The Hidden Cost of Fines and Fees
  • Nov 20, 2023 7:00 am
  • 52:50 mins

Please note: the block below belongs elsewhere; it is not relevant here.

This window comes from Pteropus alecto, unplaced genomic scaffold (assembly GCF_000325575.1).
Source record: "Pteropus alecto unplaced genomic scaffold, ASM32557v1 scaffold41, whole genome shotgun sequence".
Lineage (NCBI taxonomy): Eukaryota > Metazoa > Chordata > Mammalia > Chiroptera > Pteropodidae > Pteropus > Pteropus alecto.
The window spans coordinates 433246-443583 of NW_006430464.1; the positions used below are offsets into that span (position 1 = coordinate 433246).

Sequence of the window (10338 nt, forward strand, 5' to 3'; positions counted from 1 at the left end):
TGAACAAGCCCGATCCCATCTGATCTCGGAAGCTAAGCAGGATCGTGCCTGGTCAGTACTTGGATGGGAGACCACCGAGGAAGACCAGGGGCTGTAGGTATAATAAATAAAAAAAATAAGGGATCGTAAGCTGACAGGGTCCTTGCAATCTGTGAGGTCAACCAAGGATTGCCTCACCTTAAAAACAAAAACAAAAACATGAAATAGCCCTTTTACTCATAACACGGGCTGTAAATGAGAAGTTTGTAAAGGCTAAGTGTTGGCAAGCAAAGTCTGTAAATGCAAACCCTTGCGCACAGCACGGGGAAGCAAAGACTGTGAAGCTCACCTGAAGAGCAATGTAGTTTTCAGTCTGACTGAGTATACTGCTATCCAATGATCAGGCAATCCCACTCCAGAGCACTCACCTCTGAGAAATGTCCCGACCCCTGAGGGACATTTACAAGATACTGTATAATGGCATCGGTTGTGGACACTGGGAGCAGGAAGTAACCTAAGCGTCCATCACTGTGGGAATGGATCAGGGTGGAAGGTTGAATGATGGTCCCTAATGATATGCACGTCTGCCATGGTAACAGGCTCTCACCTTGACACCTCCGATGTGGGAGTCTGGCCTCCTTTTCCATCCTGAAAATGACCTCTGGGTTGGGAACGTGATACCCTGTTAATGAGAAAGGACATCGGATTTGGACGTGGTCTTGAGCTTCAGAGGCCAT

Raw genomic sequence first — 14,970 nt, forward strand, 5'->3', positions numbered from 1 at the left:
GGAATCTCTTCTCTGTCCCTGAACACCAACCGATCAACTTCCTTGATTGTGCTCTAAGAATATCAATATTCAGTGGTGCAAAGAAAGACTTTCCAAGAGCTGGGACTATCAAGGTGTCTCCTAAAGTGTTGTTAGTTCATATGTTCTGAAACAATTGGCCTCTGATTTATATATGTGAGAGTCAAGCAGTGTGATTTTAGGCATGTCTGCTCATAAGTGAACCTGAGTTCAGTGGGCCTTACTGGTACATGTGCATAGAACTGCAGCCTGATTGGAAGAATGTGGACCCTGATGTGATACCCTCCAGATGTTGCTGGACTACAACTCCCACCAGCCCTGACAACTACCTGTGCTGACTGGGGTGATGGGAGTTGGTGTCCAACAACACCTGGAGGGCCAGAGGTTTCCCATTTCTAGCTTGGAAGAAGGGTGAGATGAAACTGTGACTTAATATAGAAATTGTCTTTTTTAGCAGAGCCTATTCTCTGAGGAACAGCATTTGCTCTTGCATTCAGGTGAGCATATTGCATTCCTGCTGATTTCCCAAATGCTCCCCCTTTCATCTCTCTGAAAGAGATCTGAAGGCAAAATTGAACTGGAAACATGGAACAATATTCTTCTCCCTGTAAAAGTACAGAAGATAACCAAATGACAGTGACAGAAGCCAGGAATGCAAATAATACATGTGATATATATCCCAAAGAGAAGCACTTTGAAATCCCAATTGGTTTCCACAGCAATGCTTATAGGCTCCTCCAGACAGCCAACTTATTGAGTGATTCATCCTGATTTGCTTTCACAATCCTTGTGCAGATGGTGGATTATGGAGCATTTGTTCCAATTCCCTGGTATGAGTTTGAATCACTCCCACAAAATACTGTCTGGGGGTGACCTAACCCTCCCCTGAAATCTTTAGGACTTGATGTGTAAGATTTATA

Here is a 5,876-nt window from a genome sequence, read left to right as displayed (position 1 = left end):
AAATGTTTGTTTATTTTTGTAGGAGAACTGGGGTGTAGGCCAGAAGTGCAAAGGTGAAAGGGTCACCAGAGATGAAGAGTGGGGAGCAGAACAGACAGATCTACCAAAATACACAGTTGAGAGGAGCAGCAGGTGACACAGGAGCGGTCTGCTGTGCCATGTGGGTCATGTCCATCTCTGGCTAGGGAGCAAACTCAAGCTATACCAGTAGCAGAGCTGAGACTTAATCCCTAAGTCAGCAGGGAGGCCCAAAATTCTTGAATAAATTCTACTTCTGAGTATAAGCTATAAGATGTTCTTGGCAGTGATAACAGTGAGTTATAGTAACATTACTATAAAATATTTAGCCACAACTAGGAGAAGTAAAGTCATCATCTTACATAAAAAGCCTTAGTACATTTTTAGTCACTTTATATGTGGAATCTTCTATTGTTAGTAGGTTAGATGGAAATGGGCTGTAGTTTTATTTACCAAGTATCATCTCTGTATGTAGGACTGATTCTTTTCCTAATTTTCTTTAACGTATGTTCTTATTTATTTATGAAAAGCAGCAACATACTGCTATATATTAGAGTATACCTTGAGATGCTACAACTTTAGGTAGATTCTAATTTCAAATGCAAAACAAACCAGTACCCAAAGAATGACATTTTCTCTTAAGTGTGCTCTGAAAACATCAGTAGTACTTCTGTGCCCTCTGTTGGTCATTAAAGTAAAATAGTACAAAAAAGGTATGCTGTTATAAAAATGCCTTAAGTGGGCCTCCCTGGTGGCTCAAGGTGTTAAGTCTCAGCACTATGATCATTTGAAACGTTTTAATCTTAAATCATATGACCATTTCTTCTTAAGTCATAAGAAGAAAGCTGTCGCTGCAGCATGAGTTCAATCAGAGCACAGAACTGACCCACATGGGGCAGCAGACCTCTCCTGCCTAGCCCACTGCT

Fines and fees have become the default way we punish people in America; deterrence is the ultimate goal, but do fines actually deter bad behavior? Often the consequences of fines and fees are not felt equally, because what’s expensive to you might be pocket change to me. Still, the overdue book or speeding ticket costs the same for both of us. In this podcast episode, we interview a library advocate and former library director who successfully eliminated fines at his library. We also share the story of a man who struggled with traffic fines which led to 15 years of license suspensions. A former judge and advocate for reforming fines and fees shares how her organization is aiming to reduce the negative consequences of monetary penalties. And a behavioral economist who conducted one of the most famous experiments on fines discusses the many ways financial penalties can backfire, if we’re not careful. Podcast Guests: Peter Bromberg, associate director for EveryLibrary and former executive director of the Salt Lake City Public Library Fernando Martinez Jr., board member for the Texas Fair Defense Project Lisa Foster, co-executive director for the Fines and Fees Justice Center, former director of the Office for Access to Justice at the U.S. Department of Justice, and former California Supreme Court Judge Uri Gneezy, behavioral economist, professor in the Rady School of Manage at UC San Diego, and author of “Mixed Signals: How Incentives Really Work”